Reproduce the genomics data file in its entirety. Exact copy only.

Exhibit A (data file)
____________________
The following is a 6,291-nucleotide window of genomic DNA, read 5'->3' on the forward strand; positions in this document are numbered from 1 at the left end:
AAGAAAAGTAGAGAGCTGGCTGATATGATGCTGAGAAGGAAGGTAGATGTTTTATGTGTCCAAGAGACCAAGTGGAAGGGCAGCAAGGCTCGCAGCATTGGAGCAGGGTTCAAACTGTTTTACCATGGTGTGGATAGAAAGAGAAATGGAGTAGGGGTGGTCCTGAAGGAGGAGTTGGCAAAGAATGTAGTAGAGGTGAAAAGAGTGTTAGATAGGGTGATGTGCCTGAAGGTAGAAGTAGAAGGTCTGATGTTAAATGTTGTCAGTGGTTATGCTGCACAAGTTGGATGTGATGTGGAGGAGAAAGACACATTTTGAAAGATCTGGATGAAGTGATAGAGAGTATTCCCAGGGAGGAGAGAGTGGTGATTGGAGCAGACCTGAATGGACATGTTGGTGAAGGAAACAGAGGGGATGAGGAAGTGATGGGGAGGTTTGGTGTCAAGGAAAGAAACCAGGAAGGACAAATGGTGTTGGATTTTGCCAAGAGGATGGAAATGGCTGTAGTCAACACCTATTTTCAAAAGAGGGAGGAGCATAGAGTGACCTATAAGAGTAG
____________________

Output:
The following is a 6,291-nucleotide window of genomic DNA, read 5'->3' on the forward strand; positions in this document are numbered from 1 at the left end:
AAGAAAAGTAGAGAGCTGGCTGATATGATGCTGAGAAGGAAGGTAGATGTTTTATGTGTCCAAGAGACCAAGTGGAAGGGCAGCAAGGCTCGCAGCATTGGAGCAGGGTTCAAACTGTTTTACCATGGTGTGGATAGAAAGAGAAATGGAGTAGGGGTGGTCCTGAAGGAGGAGTTGGCAAAGAATGTAGTAGAGGTGAAAAGAGTGTTAGATAGGGTGATGTGCCTGAAGGTAGAAGTAGAAGGTCTGATGTTAAATGTTGTCAGTGGTTATGCTGCACAAGTTGGATGTGATGTGGAGGAGAAAGACACATTTTGAAAGATCTGGATGAAGTGATAGAGAGTATTCCCAGGGAGGAGAGAGTGGTGATTGGAGCAGACCTGAATGGACATGTTGGTGAAGGAAACAGAGGGGATGAGGAAGTGATGGGGAGGTTTGGTGTCAAGGAAAGAAACCAGGAAGGACAAATGGTGTTGGATTTTGCCAAGAGGATGGAAATGGCTGTAGTCAACACCTATTTTCAAAAGAGGGAGGAGCATAGAGTGACCTATAAGAGTAG